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For Undergrads, a 'Magical' Trip

By Ken Eastwood

The three-week Australian expedition with anthropology professors Doug and Rebecca Bliege Bird is one of the most popular courses in Stanford's extensive undergraduate seminar program. For this trip, the Birds had 80 applicants, and chose 15 through an unconventional process that included team games and having hopefuls meet their daughters. The group represented a range of disciplines and a diverse ethnic potpourri, including native Hawaiian islanders and native North Americans.

A course prior to the trip grounded the students in Martu culture, and the fieldwork provided a richer appreciation, Rebecca notes. "Students really can't understand what it means to share in an egalitarian society unless they've actually had to give away their last granola bar to a hungry old lady. The students immersed themselves in the daily business of life in the bush with great eagerness."

One participant, sophomore Ravi Sankar, who is studying computer science, was delighted when he was picked. "I thought it'd be interesting to see a different culture—a real contrast with Southern California. It also just sounded wild."

A typical day involved driving to a hunting location and following a goanna hunter for three to four kilometers, observing and documenting her activities. After tramping through the desert for several hours, Rebecca says, the students returned to a rendezvous point in late afternoon "tired, thirsty, sweaty, gritty with sand on their face, skin cracked and dry." The hunting party regrouped, collected wood for a fire, made tea and cooked the goanna they had caught. As night fell, they all piled into the car and headed back to camp.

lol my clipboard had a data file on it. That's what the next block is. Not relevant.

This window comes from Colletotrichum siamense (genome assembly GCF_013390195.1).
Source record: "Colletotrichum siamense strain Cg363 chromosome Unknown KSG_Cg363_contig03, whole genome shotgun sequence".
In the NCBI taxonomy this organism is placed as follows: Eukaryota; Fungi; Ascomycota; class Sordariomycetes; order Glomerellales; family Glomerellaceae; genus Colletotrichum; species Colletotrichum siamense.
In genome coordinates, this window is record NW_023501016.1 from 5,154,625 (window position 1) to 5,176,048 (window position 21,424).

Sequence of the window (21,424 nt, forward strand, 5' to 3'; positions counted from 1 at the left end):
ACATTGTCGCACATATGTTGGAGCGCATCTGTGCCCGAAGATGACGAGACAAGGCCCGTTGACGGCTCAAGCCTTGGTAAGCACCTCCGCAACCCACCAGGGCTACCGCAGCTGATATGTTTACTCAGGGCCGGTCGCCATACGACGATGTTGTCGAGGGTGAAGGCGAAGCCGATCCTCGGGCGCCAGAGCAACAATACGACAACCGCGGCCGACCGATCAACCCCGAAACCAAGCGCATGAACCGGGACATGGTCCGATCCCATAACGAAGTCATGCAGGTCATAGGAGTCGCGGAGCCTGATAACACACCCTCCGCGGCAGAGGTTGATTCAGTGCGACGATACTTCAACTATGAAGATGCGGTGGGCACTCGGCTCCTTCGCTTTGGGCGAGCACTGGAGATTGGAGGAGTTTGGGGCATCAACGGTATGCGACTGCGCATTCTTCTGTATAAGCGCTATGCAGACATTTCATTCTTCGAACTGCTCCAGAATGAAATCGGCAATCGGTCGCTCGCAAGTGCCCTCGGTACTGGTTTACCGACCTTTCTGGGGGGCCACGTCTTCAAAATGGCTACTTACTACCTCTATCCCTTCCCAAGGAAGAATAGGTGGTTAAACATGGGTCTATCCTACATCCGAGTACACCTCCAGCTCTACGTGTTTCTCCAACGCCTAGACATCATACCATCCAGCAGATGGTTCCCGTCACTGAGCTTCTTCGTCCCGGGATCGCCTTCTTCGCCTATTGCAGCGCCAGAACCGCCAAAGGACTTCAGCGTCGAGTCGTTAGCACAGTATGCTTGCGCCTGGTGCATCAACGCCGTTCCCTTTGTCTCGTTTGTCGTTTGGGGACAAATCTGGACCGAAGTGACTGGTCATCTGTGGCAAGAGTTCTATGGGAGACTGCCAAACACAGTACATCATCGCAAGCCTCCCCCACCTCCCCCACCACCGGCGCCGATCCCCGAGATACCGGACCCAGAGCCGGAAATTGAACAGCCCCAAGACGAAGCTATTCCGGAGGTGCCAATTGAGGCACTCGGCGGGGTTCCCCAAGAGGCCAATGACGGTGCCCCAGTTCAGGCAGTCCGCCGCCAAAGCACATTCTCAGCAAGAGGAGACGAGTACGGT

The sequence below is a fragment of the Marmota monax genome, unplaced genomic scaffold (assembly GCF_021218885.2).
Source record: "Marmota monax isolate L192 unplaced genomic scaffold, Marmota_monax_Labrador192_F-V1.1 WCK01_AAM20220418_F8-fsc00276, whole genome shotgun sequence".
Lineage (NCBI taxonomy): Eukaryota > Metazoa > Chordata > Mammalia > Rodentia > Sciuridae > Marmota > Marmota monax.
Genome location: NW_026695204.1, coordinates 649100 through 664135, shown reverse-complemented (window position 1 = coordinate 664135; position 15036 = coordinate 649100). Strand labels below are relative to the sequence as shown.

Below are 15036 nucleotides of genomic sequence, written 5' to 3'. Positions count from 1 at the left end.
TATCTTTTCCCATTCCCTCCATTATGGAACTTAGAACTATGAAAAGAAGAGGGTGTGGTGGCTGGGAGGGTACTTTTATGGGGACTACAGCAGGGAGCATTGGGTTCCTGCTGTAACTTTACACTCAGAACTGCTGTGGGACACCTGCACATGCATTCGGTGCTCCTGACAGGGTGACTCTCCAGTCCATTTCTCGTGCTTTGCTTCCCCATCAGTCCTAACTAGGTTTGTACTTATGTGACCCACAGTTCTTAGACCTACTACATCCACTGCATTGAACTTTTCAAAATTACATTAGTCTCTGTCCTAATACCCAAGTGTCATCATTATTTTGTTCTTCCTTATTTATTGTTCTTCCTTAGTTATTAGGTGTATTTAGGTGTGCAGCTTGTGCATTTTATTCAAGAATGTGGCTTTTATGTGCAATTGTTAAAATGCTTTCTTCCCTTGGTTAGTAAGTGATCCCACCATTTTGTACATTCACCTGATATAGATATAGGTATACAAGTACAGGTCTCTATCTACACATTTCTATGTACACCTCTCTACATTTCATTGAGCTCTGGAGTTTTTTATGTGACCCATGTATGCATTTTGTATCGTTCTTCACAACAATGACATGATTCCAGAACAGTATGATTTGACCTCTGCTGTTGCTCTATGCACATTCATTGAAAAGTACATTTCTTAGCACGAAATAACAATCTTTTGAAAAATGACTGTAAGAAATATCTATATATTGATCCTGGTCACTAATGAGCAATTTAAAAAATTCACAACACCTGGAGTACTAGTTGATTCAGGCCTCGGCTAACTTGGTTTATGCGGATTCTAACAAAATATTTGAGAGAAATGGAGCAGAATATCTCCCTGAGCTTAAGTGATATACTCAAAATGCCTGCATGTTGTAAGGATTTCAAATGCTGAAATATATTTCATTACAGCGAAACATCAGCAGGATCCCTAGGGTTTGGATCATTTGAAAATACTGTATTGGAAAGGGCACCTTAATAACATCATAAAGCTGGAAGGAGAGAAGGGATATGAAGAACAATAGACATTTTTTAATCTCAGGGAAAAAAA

The final night was especially memorable, says Rebecca. The students traded traditional songs with the locals—Hawaiian chants, mariachi songs—and Rebecca and her daughter performed "Big Rock Candy Mountain." "Then a young [Aboriginal] man from Bidyadanga, a community on the coast, pulled out his guitar and sang some contemporary Aboriginal rock pieces that he'd written. We finished the night with 'Brown Eyed Girl.' It was, in the words of one Martu, 'magical.'"

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